netsukes named after the traditional Japanese confection, are flat and circular
in shape. This beautifully rendered netsuke is spare but profound in its design.
The sake seller depicted here has an accentuated dimensionality that leaps out
of the ivory and a face that conveys unique personality and character. The vendor’s
saki jars swing back and forth as he strides forward. The saki seller wears a
traditional straw raincoat as protection from the elements. On the flipside of
th manju there is a beautiful intricate design that mirrors traditional textile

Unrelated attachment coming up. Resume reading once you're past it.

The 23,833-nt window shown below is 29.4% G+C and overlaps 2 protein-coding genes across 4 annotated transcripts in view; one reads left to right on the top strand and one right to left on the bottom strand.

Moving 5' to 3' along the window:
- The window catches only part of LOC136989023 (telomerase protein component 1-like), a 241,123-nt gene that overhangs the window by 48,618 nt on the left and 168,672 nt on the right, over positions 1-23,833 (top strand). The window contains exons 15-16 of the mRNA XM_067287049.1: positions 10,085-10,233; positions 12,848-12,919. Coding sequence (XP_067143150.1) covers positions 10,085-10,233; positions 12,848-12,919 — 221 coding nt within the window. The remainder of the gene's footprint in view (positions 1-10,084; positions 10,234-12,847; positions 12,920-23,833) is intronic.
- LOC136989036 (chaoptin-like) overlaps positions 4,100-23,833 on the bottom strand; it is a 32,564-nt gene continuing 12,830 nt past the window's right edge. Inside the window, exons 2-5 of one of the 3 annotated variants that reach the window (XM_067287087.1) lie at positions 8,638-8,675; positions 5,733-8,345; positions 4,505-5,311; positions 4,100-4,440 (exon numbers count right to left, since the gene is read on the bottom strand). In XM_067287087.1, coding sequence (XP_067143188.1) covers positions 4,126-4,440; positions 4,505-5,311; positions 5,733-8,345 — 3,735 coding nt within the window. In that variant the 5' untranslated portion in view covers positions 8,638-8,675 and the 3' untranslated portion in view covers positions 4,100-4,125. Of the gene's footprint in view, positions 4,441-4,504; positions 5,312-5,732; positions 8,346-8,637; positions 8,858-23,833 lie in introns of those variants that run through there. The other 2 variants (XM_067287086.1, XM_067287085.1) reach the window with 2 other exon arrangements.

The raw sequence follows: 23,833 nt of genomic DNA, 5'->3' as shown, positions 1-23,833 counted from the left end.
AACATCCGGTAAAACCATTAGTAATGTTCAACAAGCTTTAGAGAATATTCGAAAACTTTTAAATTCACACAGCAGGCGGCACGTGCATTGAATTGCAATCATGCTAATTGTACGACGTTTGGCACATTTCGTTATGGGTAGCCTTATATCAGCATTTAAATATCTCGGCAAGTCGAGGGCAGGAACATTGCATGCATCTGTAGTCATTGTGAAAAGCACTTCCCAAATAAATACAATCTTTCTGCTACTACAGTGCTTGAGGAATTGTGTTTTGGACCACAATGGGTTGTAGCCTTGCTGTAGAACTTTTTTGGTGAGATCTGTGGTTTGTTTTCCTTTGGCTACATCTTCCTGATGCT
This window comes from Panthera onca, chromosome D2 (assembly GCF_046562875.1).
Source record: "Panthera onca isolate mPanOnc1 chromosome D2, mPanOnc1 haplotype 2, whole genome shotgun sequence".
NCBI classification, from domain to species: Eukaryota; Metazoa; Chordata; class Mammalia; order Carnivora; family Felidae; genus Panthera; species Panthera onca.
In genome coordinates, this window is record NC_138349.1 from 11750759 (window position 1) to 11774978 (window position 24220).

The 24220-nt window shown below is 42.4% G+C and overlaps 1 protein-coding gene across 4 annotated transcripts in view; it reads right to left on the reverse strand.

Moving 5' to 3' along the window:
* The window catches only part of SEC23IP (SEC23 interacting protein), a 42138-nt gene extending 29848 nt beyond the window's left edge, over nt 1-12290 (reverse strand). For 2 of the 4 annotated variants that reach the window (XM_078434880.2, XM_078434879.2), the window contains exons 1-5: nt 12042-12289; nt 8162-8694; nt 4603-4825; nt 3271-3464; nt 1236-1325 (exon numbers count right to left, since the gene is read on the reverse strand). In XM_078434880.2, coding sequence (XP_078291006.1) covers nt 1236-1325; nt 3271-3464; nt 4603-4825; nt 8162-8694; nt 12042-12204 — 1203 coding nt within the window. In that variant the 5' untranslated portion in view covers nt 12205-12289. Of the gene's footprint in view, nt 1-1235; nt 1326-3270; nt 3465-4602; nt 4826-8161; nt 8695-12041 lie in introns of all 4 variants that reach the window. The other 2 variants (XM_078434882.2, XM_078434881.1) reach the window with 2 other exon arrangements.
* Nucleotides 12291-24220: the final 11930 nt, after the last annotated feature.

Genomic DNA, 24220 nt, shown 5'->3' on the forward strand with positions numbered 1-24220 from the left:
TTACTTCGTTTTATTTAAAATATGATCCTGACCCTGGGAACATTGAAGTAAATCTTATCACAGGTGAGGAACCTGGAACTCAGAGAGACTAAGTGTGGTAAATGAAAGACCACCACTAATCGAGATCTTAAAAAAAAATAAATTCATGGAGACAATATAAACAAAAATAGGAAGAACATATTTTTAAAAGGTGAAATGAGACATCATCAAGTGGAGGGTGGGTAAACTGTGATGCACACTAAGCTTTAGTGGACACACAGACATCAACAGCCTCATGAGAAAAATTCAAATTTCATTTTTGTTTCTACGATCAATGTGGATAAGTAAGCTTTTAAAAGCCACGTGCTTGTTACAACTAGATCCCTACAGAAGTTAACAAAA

patterns. This Edo era netsuke is in very good condition. It is not only intriguing
to the eye but highly compelling to the touch.
character of the sake seller is central to the kabuki-noh play “Sukeroku Yukari
no Hatsuzakura". Here a shojo disguises himself as sake creating a comedic drama
of missed identities. In Japan, sake is an integral part of not only festivities
of celebration but is also consumed as part of Shinto purification rituals. Sake
is also often served during the light meal eaten during tea ceremonies. (SD)